Think of what this Lightning team overcame. Think of the season-long staredown with Steven Stamkos. Think of the pout-off with Jonathan Drouin. Think of all the time Tyler Johnson missed. And Ondrej Palat. Think of an out-of-tune violin; that's what the Lightning was for most of the season.

Think of the streak when they won only three of 12 games in October and November. Think of them closing out by losing three out of four, an image that made most of us wonder if they were ready for these playoffs.

All of those memories are in the scrapbook now. This Lightning team changed the way you will think about Drouin. They changed the way you think about Alex Killorn and Brian Boyle and Ryan Callahan.

Stamkos. We'll see how his drama plays out. Even before the contract, however, there are those who will debate Stamkos' final act. There will be those who will think that returning Stamkos to the lineup after 22 games as a bit of desperation. But in a perfect world, Stamkos comes back — and gives his team a Willis Reed-type burst of energy. He plays on a few power plays. His time on the ice is limited.

The problem is, the Lightning didn't get much power play time. Still, Stamkos had a couple of scoring chances, which justified his place in the lineup.

That was a problem with this series, though. The Lightning had no ammunition. Remember the high-powered Triplets. Tyler Johnson didn't' have a shot. Palat had one. Kucherov had two.

Those are the thoughts that will come to mind today in your disappointment. But it's true. Not many of us thought this team could make it to the Final Four. If there is a letdown because they didn't make the Finals, well, that might be the greatest accomplishment this team had.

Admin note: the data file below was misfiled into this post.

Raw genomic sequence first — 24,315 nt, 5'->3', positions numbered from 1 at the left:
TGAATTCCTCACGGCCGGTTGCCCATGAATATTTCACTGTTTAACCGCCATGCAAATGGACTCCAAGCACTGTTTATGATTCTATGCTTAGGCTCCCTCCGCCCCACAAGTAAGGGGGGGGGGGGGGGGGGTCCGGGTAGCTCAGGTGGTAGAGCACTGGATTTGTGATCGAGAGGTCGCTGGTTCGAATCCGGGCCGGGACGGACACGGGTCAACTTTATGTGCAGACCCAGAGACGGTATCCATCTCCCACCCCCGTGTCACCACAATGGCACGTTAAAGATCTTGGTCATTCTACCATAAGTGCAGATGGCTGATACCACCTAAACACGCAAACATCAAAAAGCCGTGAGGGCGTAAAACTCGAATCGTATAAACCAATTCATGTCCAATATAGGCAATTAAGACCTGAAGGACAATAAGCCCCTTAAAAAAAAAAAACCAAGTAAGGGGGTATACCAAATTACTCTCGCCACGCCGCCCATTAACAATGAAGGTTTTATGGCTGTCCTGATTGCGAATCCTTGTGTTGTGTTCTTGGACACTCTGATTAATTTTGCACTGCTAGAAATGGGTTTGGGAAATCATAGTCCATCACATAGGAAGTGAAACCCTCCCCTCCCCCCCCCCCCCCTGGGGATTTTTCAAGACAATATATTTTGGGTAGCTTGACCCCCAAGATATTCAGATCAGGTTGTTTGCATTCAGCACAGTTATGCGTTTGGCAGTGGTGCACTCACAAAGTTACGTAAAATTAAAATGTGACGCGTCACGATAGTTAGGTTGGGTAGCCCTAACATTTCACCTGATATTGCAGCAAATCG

They made you care.

Pretty cool, huh?

Vasilevskiy spent seven games on the firing line.TRAVIS PENDERGRASS

Vasilevskiy spent seven games on the firing line.TRAVIS PENDERGRASS

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{ 3 comments… read them below or add one }

Rick Martin May 27, 2016 at 7:16 pm

Sometimes I respect players more by how the lose rather than how they win. I really enjoyed watching this team in the playoffs, and I’m not a huge hockey fan. I can imagine they feel very bad today and will for a few days. They represented the TB area well, though. I don’t know much about hockey, but they seem to exceed expectations, especially after losing three top players.

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Bill Myers May 27, 2016 at 6:22 pm

I am proud of the Bolts. They should be proud of this season too. Back to back playoff trips are something any sports team should be proud of. If the Rays or Bucs could do that just one time that would be a beautiful thing! So how about next season? Do you think Bishop or Stamkos will still be in Tampa? Talent wise can we afford to trade them?

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Jim Willson May 27, 2016 at 12:44 pm

Great column Gary. I agree totally….they definitely made me care. With all the injuries, it is amazing what they accomplished this year. Also, they made me think that we will be OK if Stammer leaves….Drouin made me like him again…all in all…a great season.